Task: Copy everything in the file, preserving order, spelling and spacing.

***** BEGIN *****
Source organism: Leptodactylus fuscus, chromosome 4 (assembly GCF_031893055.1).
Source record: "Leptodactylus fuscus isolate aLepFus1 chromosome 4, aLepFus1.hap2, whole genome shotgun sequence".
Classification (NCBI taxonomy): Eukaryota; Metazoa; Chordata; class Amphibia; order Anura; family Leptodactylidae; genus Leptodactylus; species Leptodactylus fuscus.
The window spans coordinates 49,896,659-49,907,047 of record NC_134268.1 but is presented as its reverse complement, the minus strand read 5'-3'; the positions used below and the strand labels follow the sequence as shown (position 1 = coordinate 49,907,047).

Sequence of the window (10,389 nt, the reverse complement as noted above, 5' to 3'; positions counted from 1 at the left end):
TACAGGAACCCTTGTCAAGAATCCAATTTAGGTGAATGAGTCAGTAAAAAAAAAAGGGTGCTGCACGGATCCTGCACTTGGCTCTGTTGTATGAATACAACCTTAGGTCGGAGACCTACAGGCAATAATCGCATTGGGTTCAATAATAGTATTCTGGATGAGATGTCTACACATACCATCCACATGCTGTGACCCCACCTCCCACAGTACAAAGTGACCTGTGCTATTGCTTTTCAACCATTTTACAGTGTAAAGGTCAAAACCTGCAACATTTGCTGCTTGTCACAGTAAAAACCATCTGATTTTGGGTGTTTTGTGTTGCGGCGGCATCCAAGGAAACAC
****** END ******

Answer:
Source organism: Leptodactylus fuscus, chromosome 4 (assembly GCF_031893055.1).
Source record: "Leptodactylus fuscus isolate aLepFus1 chromosome 4, aLepFus1.hap2, whole genome shotgun sequence".
Classification (NCBI taxonomy): Eukaryota; Metazoa; Chordata; class Amphibia; order Anura; family Leptodactylidae; genus Leptodactylus; species Leptodactylus fuscus.
The window spans coordinates 49,896,659-49,907,047 of record NC_134268.1 but is presented as its reverse complement, the minus strand read 5'-3'; the positions used below and the strand labels follow the sequence as shown (position 1 = coordinate 49,907,047).

Sequence of the window (10,389 nt, the reverse complement as noted above, 5' to 3'; positions counted from 1 at the left end):
TACAGGAACCCTTGTCAAGAATCCAATTTAGGTGAATGAGTCAGTAAAAAAAAAAGGGTGCTGCACGGATCCTGCACTTGGCTCTGTTGTATGAATACAACCTTAGGTCGGAGACCTACAGGCAATAATCGCATTGGGTTCAATAATAGTATTCTGGATGAGATGTCTACACATACCATCCACATGCTGTGACCCCACCTCCCACAGTACAAAGTGACCTGTGCTATTGCTTTTCAACCATTTTACAGTGTAAAGGTCAAAACCTGCAACATTTGCTGCTTGTCACAGTAAAAACCATCTGATTTTGGGTGTTTTGTGTTGCGGCGGCATCCAAGGAAACAC